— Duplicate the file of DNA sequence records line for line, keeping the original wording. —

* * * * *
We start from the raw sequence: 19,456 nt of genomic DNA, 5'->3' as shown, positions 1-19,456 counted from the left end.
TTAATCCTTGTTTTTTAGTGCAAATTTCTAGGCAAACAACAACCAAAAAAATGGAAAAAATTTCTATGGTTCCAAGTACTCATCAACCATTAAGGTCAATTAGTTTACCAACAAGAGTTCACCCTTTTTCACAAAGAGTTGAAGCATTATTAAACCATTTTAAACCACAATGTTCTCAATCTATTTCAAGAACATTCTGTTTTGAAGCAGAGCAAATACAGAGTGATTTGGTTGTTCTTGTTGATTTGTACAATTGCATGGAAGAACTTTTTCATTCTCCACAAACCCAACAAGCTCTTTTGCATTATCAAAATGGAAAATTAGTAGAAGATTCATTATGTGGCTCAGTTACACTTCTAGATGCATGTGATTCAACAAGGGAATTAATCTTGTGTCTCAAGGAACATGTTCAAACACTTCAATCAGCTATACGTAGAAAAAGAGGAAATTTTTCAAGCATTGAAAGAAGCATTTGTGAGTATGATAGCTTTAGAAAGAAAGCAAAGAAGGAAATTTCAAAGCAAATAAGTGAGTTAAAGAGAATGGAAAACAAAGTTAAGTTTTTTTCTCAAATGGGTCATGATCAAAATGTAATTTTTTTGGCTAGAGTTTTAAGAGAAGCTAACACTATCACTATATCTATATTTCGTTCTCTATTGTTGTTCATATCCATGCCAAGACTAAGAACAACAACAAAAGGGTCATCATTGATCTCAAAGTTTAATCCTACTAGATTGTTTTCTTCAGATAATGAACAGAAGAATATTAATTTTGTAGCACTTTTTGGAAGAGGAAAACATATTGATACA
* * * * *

We start from the raw sequence: 19,456 nt of genomic DNA, 5'->3' as shown, positions 1-19,456 counted from the left end.
TTAATCCTTGTTTTTTAGTGCAAATTTCTAGGCAAACAACAACCAAAAAAATGGAAAAAATTTCTATGGTTCCAAGTACTCATCAACCATTAAGGTCAATTAGTTTACCAACAAGAGTTCACCCTTTTTCACAAAGAGTTGAAGCATTATTAAACCATTTTAAACCACAATGTTCTCAATCTATTTCAAGAACATTCTGTTTTGAAGCAGAGCAAATACAGAGTGATTTGGTTGTTCTTGTTGATTTGTACAATTGCATGGAAGAACTTTTTCATTCTCCACAAACCCAACAAGCTCTTTTGCATTATCAAAATGGAAAATTAGTAGAAGATTCATTATGTGGCTCAGTTACACTTCTAGATGCATGTGATTCAACAAGGGAATTAATCTTGTGTCTCAAGGAACATGTTCAAACACTTCAATCAGCTATACGTAGAAAAAGAGGAAATTTTTCAAGCATTGAAAGAAGCATTTGTGAGTATGATAGCTTTAGAAAGAAAGCAAAGAAGGAAATTTCAAAGCAAATAAGTGAGTTAAAGAGAATGGAAAACAAAGTTAAGTTTTTTTCTCAAATGGGTCATGATCAAAATGTAATTTTTTTGGCTAGAGTTTTAAGAGAAGCTAACACTATCACTATATCTATATTTCGTTCTCTATTGTTGTTCATATCCATGCCAAGACTAAGAACAACAACAAAAGGGTCATCATTGATCTCAAAGTTTAATCCTACTAGATTGTTTTCTTCAGATAATGAACAGAAGAATATTAATTTTGTAGCACTTTTTGGAAGAGGAAAACATATTGATACA